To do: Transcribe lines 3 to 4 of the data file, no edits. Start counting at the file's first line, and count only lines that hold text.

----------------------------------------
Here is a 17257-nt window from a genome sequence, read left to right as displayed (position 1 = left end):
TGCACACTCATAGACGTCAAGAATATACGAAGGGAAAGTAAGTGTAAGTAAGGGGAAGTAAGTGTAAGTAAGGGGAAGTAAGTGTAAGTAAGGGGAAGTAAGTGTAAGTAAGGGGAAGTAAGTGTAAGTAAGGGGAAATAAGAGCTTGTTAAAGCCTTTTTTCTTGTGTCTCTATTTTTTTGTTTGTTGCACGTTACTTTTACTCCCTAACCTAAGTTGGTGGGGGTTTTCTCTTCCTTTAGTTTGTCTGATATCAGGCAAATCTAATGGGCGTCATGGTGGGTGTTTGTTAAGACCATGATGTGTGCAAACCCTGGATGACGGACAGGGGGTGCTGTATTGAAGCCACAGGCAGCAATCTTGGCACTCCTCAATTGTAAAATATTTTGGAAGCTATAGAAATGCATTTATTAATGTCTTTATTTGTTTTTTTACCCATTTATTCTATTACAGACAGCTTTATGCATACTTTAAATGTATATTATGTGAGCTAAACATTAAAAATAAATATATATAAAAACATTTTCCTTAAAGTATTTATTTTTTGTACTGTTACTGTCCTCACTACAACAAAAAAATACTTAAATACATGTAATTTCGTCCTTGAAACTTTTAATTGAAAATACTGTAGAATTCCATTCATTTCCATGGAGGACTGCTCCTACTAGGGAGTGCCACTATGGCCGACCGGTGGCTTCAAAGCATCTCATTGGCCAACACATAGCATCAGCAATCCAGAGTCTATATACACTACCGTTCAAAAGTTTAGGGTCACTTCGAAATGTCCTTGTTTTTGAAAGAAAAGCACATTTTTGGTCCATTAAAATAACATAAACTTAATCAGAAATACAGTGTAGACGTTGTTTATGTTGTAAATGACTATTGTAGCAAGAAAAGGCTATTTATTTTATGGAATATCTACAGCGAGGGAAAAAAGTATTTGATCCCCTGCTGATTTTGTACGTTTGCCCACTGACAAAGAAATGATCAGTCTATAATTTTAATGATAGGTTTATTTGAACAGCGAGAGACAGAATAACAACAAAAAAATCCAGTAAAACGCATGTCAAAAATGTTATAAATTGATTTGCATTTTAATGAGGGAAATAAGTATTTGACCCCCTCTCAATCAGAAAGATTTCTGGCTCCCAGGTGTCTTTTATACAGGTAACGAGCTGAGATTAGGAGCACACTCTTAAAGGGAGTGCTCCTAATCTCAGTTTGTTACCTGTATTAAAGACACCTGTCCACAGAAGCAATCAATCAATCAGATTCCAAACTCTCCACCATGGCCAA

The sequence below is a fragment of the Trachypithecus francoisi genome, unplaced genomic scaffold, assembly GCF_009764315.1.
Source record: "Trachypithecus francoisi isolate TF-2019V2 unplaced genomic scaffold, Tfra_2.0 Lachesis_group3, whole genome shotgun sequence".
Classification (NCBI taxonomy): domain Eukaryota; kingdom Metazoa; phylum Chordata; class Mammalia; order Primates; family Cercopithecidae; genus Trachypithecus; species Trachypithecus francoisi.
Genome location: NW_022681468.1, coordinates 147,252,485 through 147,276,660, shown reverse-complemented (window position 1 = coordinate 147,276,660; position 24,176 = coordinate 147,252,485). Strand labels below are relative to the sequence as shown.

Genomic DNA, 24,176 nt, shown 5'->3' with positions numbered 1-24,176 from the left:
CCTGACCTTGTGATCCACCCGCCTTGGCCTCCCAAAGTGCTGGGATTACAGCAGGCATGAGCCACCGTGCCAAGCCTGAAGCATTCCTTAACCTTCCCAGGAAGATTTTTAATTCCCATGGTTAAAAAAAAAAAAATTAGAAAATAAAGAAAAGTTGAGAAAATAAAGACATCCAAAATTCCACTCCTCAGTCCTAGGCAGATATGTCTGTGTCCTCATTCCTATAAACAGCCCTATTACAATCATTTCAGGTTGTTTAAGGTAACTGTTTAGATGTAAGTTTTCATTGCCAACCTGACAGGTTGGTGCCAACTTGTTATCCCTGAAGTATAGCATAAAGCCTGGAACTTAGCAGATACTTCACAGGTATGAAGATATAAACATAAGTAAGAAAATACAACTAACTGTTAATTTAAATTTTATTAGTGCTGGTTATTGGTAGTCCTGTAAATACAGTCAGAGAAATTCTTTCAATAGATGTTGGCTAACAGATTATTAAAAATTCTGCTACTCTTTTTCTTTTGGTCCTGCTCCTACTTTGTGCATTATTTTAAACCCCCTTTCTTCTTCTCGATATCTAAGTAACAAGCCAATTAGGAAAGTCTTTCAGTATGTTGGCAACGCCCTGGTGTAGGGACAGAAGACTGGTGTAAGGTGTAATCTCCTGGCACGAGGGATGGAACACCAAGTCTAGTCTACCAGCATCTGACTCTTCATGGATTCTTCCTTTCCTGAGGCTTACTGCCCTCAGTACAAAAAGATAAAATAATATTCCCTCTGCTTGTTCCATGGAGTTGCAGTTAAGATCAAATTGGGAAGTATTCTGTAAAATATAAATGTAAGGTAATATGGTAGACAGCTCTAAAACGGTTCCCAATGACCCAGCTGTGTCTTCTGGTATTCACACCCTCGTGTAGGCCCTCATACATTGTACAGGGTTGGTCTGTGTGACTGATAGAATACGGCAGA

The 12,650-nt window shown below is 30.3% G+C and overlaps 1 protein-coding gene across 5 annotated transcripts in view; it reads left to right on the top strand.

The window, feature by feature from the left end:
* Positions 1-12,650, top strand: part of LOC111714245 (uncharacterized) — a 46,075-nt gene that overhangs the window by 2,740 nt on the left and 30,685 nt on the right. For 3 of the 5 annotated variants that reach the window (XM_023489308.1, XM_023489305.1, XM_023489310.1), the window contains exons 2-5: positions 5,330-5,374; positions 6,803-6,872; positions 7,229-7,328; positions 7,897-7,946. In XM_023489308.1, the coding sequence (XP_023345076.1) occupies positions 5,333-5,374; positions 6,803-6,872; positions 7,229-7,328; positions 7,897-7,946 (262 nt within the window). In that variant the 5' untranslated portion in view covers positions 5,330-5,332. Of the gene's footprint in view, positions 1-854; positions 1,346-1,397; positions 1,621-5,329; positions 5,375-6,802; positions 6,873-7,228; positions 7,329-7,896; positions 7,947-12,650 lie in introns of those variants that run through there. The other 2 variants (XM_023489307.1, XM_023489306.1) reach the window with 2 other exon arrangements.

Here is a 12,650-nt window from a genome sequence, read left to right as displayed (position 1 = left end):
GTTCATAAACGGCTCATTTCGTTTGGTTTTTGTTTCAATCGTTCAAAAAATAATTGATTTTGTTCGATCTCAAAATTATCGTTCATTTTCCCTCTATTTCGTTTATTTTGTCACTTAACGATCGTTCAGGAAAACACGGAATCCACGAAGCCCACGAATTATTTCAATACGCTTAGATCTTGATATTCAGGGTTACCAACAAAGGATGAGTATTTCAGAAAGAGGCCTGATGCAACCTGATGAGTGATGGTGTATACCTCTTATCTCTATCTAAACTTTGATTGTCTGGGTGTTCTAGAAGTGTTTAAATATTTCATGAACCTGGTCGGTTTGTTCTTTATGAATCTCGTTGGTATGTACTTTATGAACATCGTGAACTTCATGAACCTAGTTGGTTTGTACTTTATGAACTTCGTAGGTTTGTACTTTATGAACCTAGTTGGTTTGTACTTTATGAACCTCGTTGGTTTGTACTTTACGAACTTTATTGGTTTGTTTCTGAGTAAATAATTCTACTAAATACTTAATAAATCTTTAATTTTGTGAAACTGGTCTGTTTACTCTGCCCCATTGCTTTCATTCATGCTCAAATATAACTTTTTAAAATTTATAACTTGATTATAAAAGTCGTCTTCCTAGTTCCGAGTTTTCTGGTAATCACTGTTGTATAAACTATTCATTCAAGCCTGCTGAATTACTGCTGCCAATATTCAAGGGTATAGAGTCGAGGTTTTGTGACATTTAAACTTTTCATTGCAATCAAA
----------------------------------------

The sequence below is a fragment of the Trachypithecus francoisi genome, unplaced genomic scaffold, assembly GCF_009764315.1.
Source record: "Trachypithecus francoisi isolate TF-2019V2 unplaced genomic scaffold, Tfra_2.0 Lachesis_group3, whole genome shotgun sequence".